Komar & Melamid

Vitaly Komar, 11 September 1943, Moscow Alexander Melamid, 14 July 1945, Moscow

The two artists studied together at the Stroganov Moscow Higher Industrial Art School. After graduation, they held a joint one-day exhibition at the Blue Bird Café. In 1972, they began working as co-authors (until 2003). In 1974, they were among the initiators with Oskar Rabin of the Bulldozer Exhibit. They participated actively in all the exhibitions of unofficial art in Moscow, including the apartment shows in 1976. They immigrated to the USA via Israel in 1978. They live and work in New York, and are some of the most famous Russian artists living in the West. They have exhibited in numerous shows in Russia, the USA, and Europe, including Documenta 8.

Komar and Melamid created their first joint work in 1965, while students at the Stroganov School. They had already set themselves the task of creating a new direction in art, which would be based on a language that the public could understand yet still be the language of high art. After several years of endless seeking, they found that language. While working on the design of the Pioneer camp in the winter of 1972, the artists decided to use the materials of commissioned ideological production as a language whose signs and images could be re-coded. They created a series of works for an exhibition of Sots Art, as they proclaimed it. The actual term, Sots Art, was invented by the culturologist Vladimir Paperny.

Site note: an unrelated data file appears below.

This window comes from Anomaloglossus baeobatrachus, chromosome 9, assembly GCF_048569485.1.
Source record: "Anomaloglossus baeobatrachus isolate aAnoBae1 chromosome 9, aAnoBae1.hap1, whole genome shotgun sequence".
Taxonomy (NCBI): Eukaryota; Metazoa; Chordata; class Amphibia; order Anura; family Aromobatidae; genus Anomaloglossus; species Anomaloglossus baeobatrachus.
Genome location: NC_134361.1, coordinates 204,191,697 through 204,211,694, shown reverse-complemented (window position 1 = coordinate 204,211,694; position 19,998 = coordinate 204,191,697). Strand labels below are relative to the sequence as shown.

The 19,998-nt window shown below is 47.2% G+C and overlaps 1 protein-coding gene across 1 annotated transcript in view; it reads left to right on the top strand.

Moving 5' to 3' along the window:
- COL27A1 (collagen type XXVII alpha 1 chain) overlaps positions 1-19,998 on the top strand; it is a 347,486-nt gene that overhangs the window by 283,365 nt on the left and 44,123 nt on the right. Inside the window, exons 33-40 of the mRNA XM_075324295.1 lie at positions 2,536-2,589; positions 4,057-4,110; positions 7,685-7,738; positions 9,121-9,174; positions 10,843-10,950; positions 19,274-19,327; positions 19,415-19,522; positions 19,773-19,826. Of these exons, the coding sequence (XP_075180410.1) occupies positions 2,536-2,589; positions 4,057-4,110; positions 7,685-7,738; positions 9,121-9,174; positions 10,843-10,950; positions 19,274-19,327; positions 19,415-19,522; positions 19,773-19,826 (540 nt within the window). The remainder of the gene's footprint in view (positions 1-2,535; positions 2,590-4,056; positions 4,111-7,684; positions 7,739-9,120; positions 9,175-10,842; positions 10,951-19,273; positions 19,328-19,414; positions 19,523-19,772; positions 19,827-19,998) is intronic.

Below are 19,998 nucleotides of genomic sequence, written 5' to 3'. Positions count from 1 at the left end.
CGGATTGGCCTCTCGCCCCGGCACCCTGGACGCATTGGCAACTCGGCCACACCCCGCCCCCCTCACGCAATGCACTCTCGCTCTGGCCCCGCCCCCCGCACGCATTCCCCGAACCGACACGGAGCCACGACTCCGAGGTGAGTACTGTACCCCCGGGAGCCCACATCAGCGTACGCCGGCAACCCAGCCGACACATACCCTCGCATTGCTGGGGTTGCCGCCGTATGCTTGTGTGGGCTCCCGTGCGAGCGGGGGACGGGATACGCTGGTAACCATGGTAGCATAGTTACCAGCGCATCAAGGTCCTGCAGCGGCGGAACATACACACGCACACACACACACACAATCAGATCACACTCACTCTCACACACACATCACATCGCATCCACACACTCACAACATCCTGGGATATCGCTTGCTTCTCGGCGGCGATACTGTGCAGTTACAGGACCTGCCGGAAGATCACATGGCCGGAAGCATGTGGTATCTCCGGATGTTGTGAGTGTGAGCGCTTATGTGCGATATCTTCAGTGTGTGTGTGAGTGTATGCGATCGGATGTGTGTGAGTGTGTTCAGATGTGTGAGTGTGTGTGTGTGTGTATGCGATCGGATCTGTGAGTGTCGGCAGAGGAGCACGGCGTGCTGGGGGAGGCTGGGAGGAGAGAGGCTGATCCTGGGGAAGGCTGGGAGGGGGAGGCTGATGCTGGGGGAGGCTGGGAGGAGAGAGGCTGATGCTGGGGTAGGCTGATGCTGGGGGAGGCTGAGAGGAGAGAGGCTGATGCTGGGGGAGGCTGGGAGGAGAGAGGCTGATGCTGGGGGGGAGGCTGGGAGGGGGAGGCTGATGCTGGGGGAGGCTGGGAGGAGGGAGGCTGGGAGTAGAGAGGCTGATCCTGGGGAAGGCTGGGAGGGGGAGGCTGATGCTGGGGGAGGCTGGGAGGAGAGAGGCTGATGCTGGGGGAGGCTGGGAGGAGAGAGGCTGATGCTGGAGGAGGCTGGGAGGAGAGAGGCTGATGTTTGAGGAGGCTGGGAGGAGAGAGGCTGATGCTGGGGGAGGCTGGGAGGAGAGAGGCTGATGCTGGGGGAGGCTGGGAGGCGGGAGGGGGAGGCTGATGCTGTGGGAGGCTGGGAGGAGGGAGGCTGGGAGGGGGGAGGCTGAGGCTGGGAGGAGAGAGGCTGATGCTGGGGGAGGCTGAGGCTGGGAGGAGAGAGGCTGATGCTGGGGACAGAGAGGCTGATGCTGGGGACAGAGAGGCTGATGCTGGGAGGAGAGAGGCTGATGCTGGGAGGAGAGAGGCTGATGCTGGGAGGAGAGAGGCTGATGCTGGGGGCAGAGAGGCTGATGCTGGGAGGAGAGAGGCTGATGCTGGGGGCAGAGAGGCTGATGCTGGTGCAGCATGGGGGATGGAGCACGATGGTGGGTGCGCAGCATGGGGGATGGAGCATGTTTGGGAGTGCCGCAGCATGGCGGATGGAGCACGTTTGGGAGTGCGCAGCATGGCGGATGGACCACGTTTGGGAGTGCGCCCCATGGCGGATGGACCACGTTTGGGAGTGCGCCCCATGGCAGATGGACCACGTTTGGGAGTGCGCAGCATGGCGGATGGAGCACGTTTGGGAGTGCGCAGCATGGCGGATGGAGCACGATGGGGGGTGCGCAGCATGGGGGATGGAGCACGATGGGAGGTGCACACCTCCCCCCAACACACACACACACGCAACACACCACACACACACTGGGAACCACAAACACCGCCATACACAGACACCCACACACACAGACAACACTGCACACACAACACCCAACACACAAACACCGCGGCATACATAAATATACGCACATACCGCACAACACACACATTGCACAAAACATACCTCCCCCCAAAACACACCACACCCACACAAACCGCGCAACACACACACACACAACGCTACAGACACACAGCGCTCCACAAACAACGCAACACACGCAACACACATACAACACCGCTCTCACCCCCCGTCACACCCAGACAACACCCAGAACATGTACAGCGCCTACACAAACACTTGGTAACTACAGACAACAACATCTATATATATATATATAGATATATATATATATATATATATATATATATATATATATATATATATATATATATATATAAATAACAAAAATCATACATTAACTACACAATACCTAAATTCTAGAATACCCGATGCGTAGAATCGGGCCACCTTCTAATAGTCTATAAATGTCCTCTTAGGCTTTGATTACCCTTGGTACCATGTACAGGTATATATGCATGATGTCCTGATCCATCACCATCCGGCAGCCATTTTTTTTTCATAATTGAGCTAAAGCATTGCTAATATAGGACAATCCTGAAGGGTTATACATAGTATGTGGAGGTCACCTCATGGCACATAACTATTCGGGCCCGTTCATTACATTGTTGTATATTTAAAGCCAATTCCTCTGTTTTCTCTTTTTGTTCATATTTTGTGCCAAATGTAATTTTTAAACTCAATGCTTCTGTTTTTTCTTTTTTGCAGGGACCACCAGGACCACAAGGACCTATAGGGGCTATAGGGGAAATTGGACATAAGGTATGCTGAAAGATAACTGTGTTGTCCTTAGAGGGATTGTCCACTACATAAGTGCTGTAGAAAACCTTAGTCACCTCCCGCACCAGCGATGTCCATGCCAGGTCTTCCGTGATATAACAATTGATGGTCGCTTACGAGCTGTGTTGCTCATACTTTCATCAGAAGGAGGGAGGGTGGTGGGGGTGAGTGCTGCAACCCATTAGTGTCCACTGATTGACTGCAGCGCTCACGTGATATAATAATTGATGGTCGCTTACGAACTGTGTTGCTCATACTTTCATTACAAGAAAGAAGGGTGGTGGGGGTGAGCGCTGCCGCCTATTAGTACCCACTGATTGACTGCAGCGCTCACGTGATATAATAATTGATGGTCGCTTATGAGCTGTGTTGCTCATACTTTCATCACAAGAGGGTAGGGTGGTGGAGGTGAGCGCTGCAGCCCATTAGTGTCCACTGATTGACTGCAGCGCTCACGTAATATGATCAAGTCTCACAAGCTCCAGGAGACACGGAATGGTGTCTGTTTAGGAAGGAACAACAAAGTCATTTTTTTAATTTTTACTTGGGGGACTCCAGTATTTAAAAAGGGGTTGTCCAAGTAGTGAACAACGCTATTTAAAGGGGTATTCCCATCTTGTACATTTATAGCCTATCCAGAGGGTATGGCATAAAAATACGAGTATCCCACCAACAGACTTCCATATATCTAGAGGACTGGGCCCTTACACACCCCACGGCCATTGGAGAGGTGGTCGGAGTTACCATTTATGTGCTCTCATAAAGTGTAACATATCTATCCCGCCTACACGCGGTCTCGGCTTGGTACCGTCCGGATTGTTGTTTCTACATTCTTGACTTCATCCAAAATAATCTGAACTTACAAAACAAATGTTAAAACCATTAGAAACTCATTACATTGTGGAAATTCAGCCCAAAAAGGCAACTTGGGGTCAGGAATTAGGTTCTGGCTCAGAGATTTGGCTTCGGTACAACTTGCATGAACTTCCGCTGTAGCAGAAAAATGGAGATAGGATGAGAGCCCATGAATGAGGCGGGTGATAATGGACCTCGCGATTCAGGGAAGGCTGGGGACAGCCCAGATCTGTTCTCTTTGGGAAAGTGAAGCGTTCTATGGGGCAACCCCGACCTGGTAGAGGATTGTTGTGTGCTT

It is difficult to overestimate the influence of Komar and Melamid, who called themselves “children of Socialist Realism and grandchildren of the avant-garde.” They created the Sots Art movement, to which belong such major artists as Leonid Sokov, Alexander Kosolapov, and Boris Orlov, and for a time their students, such as Mikhail Roshal and Victor Skersis—in all over thirty artists at different times.

Komar and Melamid were authors of the first art performances in Moscow (“Grinding Pravda” and “Passport,” both 1976) and the first installation in Moscow (“Paradise,” 1976).  Many artists and critics consider them the first postmodernists in Russia and the founders of the Moscow Conceptualism School.

After moving to New York, they created the series “Nostalgic Socialist Realism,” 1981-1982, where they parodied the language of Socialist Realist painting. The parodic method had many followers during Perestroika. However, the artists did not limit themselves to deconstructing the authoritarian language of the propaganda industry. Their attention was focused on the various methods common in the society for depicting objects and ideas. Mounting and combining these pictures, they create a panorama of the visual unconscious, unique image matrixes that today direct the creation and perception of art.